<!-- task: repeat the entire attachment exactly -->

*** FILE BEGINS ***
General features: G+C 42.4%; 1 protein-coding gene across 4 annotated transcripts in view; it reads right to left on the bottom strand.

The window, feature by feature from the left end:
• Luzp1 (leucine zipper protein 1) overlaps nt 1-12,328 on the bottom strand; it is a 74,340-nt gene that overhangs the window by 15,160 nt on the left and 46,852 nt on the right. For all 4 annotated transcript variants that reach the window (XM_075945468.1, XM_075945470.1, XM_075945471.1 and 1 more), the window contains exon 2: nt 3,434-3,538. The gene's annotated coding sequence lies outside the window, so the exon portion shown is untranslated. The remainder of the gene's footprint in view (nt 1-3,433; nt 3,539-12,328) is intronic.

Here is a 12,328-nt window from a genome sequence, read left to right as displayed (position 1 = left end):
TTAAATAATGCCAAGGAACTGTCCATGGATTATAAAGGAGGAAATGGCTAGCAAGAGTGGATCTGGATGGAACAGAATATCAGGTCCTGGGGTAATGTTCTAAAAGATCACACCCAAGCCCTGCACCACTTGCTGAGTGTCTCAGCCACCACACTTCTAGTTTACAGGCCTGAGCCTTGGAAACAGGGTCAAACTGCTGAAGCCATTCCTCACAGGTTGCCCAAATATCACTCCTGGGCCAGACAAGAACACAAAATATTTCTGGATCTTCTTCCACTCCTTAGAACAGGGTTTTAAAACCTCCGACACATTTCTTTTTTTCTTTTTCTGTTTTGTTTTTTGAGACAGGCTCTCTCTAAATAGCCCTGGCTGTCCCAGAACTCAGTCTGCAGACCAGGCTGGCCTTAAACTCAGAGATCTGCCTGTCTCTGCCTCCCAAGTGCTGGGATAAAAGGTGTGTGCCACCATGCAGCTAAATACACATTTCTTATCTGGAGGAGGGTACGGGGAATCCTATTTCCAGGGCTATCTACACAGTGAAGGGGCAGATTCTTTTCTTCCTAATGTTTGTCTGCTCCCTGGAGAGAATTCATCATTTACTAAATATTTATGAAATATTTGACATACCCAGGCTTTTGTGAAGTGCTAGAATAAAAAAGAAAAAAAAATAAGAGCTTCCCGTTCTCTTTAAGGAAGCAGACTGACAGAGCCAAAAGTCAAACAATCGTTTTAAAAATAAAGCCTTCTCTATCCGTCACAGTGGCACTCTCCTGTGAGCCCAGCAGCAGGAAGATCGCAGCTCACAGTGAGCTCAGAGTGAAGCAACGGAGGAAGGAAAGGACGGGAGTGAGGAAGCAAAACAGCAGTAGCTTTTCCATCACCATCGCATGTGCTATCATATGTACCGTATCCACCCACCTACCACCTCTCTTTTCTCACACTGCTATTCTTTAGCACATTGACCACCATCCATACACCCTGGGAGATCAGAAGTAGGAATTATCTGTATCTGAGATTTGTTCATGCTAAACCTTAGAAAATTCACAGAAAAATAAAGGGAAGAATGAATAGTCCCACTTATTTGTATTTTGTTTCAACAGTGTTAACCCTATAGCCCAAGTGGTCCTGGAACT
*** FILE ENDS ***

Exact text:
General features: G+C 42.4%; 1 protein-coding gene across 4 annotated transcripts in view; it reads right to left on the bottom strand.

The window, feature by feature from the left end:
• Luzp1 (leucine zipper protein 1) overlaps nt 1-12,328 on the bottom strand; it is a 74,340-nt gene that overhangs the window by 15,160 nt on the left and 46,852 nt on the right. For all 4 annotated transcript variants that reach the window (XM_075945468.1, XM_075945470.1, XM_075945471.1 and 1 more), the window contains exon 2: nt 3,434-3,538. The gene's annotated coding sequence lies outside the window, so the exon portion shown is untranslated. The remainder of the gene's footprint in view (nt 1-3,433; nt 3,539-12,328) is intronic.

Here is a 12,328-nt window from a genome sequence, read left to right as displayed (position 1 = left end):
TTAAATAATGCCAAGGAACTGTCCATGGATTATAAAGGAGGAAATGGCTAGCAAGAGTGGATCTGGATGGAACAGAATATCAGGTCCTGGGGTAATGTTCTAAAAGATCACACCCAAGCCCTGCACCACTTGCTGAGTGTCTCAGCCACCACACTTCTAGTTTACAGGCCTGAGCCTTGGAAACAGGGTCAAACTGCTGAAGCCATTCCTCACAGGTTGCCCAAATATCACTCCTGGGCCAGACAAGAACACAAAATATTTCTGGATCTTCTTCCACTCCTTAGAACAGGGTTTTAAAACCTCCGACACATTTCTTTTTTTCTTTTTCTGTTTTGTTTTTTGAGACAGGCTCTCTCTAAATAGCCCTGGCTGTCCCAGAACTCAGTCTGCAGACCAGGCTGGCCTTAAACTCAGAGATCTGCCTGTCTCTGCCTCCCAAGTGCTGGGATAAAAGGTGTGTGCCACCATGCAGCTAAATACACATTTCTTATCTGGAGGAGGGTACGGGGAATCCTATTTCCAGGGCTATCTACACAGTGAAGGGGCAGATTCTTTTCTTCCTAATGTTTGTCTGCTCCCTGGAGAGAATTCATCATTTACTAAATATTTATGAAATATTTGACATACCCAGGCTTTTGTGAAGTGCTAGAATAAAAAAGAAAAAAAAATAAGAGCTTCCCGTTCTCTTTAAGGAAGCAGACTGACAGAGCCAAAAGTCAAACAATCGTTTTAAAAATAAAGCCTTCTCTATCCGTCACAGTGGCACTCTCCTGTGAGCCCAGCAGCAGGAAGATCGCAGCTCACAGTGAGCTCAGAGTGAAGCAACGGAGGAAGGAAAGGACGGGAGTGAGGAAGCAAAACAGCAGTAGCTTTTCCATCACCATCGCATGTGCTATCATATGTACCGTATCCACCCACCTACCACCTCTCTTTTCTCACACTGCTATTCTTTAGCACATTGACCACCATCCATACACCCTGGGAGATCAGAAGTAGGAATTATCTGTATCTGAGATTTGTTCATGCTAAACCTTAGAAAATTCACAGAAAAATAAAGGGAAGAATGAATAGTCCCACTTATTTGTATTTTGTTTCAACAGTGTTAACCCTATAGCCCAAGTGGTCCTGGAACT